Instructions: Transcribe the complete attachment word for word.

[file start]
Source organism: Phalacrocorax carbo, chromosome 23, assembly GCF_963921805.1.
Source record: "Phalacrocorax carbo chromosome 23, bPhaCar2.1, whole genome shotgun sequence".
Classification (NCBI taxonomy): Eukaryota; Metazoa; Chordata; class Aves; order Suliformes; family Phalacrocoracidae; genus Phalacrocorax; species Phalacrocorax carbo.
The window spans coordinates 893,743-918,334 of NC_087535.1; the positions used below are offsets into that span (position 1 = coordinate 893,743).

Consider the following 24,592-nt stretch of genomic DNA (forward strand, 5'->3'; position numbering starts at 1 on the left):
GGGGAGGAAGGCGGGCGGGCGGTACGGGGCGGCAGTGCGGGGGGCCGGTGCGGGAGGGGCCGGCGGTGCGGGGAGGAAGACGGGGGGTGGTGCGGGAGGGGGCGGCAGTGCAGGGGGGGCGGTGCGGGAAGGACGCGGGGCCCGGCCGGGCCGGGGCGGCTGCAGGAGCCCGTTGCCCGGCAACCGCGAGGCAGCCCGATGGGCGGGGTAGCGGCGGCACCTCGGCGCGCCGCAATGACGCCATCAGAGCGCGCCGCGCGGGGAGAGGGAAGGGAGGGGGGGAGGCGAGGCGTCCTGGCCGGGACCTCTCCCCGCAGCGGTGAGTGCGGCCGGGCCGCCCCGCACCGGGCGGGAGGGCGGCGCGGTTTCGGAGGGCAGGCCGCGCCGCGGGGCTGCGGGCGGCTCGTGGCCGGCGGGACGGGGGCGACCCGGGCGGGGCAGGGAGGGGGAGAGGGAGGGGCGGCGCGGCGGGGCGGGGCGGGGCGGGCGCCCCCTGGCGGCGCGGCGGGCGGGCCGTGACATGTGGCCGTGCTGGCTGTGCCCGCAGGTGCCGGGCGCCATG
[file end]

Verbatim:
Source organism: Phalacrocorax carbo, chromosome 23, assembly GCF_963921805.1.
Source record: "Phalacrocorax carbo chromosome 23, bPhaCar2.1, whole genome shotgun sequence".
Classification (NCBI taxonomy): Eukaryota; Metazoa; Chordata; class Aves; order Suliformes; family Phalacrocoracidae; genus Phalacrocorax; species Phalacrocorax carbo.
The window spans coordinates 893,743-918,334 of NC_087535.1; the positions used below are offsets into that span (position 1 = coordinate 893,743).

Consider the following 24,592-nt stretch of genomic DNA (forward strand, 5'->3'; position numbering starts at 1 on the left):
GGGGAGGAAGGCGGGCGGGCGGTACGGGGCGGCAGTGCGGGGGGCCGGTGCGGGAGGGGCCGGCGGTGCGGGGAGGAAGACGGGGGGTGGTGCGGGAGGGGGCGGCAGTGCAGGGGGGGCGGTGCGGGAAGGACGCGGGGCCCGGCCGGGCCGGGGCGGCTGCAGGAGCCCGTTGCCCGGCAACCGCGAGGCAGCCCGATGGGCGGGGTAGCGGCGGCACCTCGGCGCGCCGCAATGACGCCATCAGAGCGCGCCGCGCGGGGAGAGGGAAGGGAGGGGGGGAGGCGAGGCGTCCTGGCCGGGACCTCTCCCCGCAGCGGTGAGTGCGGCCGGGCCGCCCCGCACCGGGCGGGAGGGCGGCGCGGTTTCGGAGGGCAGGCCGCGCCGCGGGGCTGCGGGCGGCTCGTGGCCGGCGGGACGGGGGCGACCCGGGCGGGGCAGGGAGGGGGAGAGGGAGGGGCGGCGCGGCGGGGCGGGGCGGGGCGGGCGCCCCCTGGCGGCGCGGCGGGCGGGCCGTGACATGTGGCCGTGCTGGCTGTGCCCGCAGGTGCCGGGCGCCATG